EU Commission to re-assign ‘Green Deal’ in effort to prioritise climate

The European Commission will be assigning its ‘Green Deal’ to one of three executive vice presidents in a move set to make climate action a clear priority for the EU.

Dutch social democrat Frans Timmermans was nominated on Tuesday to develop the “European green deal” over the next five years and is to directly manage the climate change directorate (DG Clima) and coordinate efforts across agriculture, health, transport, energy, cohesion and environment.

The two other nominees assigned executive vice president status are Danish liberal Margrethe Vestager and Latvian conservative Valdis Dombrovskis.

Vestager is be responsible for making Europe “fit for the digital age”, with Dombrovskis promoting “an economy that works for people,” as both build on responsibilities they held in the last commission.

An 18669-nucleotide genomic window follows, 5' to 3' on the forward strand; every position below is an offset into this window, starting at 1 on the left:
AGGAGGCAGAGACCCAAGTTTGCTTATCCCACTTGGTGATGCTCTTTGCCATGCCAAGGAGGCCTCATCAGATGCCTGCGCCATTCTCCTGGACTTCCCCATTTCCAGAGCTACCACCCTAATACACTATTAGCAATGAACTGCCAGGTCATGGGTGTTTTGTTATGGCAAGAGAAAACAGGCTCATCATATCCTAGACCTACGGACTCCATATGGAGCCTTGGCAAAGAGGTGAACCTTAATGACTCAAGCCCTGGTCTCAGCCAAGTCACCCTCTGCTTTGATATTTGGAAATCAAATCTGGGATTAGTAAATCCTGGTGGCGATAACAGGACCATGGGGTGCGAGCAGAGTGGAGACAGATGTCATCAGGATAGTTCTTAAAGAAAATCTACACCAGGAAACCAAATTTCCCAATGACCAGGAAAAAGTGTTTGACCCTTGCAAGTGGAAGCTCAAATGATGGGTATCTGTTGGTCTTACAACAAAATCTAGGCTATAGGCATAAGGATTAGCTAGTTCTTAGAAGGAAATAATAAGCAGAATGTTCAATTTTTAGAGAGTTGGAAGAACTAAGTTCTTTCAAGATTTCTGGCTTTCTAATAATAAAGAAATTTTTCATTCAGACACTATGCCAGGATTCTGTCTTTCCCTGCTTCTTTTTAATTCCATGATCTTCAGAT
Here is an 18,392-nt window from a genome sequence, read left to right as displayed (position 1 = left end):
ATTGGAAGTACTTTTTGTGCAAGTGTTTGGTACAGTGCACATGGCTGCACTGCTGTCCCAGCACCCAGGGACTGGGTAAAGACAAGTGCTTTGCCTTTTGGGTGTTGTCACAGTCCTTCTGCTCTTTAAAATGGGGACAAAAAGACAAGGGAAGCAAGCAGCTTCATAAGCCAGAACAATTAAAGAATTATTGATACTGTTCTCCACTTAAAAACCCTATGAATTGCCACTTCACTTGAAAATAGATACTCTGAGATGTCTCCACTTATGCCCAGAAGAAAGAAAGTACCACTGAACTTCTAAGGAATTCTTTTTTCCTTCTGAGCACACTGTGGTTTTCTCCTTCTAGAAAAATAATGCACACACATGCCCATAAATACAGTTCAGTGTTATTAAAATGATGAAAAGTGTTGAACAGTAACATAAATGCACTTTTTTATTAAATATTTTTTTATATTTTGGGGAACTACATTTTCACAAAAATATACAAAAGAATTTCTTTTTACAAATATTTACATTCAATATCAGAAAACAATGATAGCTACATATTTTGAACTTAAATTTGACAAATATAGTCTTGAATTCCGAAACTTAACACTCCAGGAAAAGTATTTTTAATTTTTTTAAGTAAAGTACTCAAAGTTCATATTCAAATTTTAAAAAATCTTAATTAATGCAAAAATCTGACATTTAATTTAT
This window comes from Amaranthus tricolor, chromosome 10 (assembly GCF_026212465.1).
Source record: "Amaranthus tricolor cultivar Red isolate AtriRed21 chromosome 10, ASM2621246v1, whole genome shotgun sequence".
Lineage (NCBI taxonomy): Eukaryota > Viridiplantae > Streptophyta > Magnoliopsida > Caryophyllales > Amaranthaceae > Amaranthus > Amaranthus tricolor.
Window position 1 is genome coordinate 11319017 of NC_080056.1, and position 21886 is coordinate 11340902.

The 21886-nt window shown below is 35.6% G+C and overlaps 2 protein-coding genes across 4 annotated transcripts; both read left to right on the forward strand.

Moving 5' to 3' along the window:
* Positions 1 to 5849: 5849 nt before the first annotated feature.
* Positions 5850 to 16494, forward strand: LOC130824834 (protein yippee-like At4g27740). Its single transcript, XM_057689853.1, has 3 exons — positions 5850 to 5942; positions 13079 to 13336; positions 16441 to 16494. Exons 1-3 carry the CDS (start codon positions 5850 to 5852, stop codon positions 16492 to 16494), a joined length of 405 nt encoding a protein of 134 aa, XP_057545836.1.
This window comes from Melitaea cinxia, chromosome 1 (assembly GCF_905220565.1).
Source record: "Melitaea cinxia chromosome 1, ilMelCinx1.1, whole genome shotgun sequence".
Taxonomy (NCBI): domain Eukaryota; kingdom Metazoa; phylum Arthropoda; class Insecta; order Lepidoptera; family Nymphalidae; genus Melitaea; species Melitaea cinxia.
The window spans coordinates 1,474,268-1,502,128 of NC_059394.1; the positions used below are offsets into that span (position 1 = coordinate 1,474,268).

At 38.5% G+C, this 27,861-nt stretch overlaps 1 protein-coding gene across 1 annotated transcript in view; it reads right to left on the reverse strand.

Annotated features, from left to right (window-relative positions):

In her previous role as competition commissioner, Vestager ruled on several state aid cases relating to energy, generally promoting a shift to cleaner sources, while Dombrovskis advocated for green finance standards to mobilise investments in the clean economy.

Announcing the line-up in a webcast press conference, commission president Ursula von der Leyen said she wanted to create a “flexible, agile” team to deliver on the bloc’s priorities.

“At the heart of it is our commitment to become the world’s first climate neutral continent,” she said of Timmermans’ role.

“Those who act first and fastest will be the ones who grab the opportunities of the ecological transition.”

In a mission letter to Timmermans, von der Leyen tasked him with proposing a climate neutrality law within his first 100 days in office, while also suggesting he should plan to deepen the EU’s 2030 emissions reduction target to 50% from 1990 levels. Under the Paris Agreement, countries are expected to submit updated national contributions by 2020.

Further raising 2030 ambition to 55% should wait until 2021, contingent on action from other major emitters through international negotiations, von der Leyen indicated.

Pascal Canfin, a centre right Renew Europe MEP and chair of the European Parliament’s environment committee, welcomed the new organisation of the European Commission, emphasising that the ecological transition should be “dealt with as a priority.

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